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Switzerland rules out negotiations with EU on tax row

Switzerland has rejected formal negotiations with the European Union in a bid to resolve a controversy over the country's corporate tax system, Swiss Radio International (SRI) reported Wednesday.

However, the Swiss cabinet said it was willing to have a dialog with Brussels on fiscal policy, but gave no date for talks, according to the report. Switzerland is not a member of the EU and it will not surrender its sovereignty on tax matters, the cabinet said in a statement. The statement came in the wake of a decision earlier this week by EU ministers to open official negotiations with Switzerland.
Brussels wants the Swiss authorities to scrap the practice of exempting tax on company profits generated in EU countries. It claims the current rule violates a 1972 free trade accord. Switzerland has repeatedly denied the allegation. Over the past few weeks several ministers have come out against holding formal negotiations with Brussels in the tax row.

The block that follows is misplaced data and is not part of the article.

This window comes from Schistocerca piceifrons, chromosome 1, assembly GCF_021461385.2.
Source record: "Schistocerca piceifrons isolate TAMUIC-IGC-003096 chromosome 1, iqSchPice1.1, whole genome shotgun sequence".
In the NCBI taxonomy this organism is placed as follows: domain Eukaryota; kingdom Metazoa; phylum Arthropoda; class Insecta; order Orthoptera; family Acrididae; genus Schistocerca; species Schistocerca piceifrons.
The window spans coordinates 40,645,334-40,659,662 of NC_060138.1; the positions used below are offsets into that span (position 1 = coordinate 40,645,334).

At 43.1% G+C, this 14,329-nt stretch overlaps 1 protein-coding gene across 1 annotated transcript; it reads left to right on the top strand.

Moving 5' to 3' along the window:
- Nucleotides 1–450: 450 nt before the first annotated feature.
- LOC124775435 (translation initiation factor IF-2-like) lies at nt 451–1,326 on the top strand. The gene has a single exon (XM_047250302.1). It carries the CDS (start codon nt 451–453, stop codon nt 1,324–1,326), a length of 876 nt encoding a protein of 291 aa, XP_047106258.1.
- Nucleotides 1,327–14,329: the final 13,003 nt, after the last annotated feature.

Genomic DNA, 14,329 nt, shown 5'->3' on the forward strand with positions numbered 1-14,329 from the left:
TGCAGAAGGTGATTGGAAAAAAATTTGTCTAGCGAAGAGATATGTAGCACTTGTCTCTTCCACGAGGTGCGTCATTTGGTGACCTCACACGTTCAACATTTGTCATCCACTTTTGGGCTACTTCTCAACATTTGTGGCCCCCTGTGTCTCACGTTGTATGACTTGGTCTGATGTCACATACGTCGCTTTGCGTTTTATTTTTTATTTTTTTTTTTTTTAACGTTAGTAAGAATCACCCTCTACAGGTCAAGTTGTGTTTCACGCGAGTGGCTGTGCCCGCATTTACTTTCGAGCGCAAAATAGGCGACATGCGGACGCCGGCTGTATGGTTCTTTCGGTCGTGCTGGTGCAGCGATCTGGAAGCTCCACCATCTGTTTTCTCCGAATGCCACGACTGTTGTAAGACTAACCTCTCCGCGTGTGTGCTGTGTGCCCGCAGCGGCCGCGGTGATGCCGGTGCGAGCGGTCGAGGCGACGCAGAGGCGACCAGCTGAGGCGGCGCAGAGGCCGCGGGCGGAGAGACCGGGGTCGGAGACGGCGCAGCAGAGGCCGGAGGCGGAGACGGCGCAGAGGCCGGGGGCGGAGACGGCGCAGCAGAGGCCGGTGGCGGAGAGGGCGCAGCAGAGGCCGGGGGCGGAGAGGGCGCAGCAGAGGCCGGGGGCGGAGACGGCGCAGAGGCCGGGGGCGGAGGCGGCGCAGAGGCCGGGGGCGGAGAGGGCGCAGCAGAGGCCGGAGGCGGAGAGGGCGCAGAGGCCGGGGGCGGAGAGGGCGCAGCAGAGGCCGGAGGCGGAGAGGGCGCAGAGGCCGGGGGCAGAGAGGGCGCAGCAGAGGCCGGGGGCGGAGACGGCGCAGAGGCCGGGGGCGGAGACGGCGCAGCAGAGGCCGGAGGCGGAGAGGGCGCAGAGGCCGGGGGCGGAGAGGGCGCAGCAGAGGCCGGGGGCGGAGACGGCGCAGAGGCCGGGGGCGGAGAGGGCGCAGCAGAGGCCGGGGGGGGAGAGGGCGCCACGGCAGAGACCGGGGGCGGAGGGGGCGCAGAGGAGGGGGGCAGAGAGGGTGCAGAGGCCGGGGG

Swiss Finance Minister Hans-Rudolf Merz said the cabinet and the cantons, which have wide-ranging autonomy in fiscal matters, wanted to ensure that Switzerland remains competitive. He added that the details of EU demands for amendments to the tax laws were not clear, but he warned that a total of 20,000 Swiss and foreign holding companies with a tax revenue of 7 billion Swiss francs ($5.8 billion) could be affected by changes. "We would have a serious problem without this revenue," Merz said. Switzerland wanted to remain outside the EU tax system, but was keen to continue its policy of bilateral treaties with Brussels, according to the finance minister. He said his ministry was preparing to hold talks with EU experts at some point in the near future but ruled out formal negotiations on the basis of the free trade agreement. In the meantime, Swiss Foreign Minister Micheline Calmy-Rey said Switzerland was committed to its obligations with the EU and called for Brussels to do likewise. "We will see whether the clear position of Switzerland is respected," said Calmy-Rey, who is also Swiss president this year. She added that Switzerland never refused to talk with Brussels. ”It's up to the EU to ensure that we achieve a result which satisfies both sides." Calmy-Rey said the differences of opinion over the tax issue should not jeopardize the relations between Switzerland and the EU. (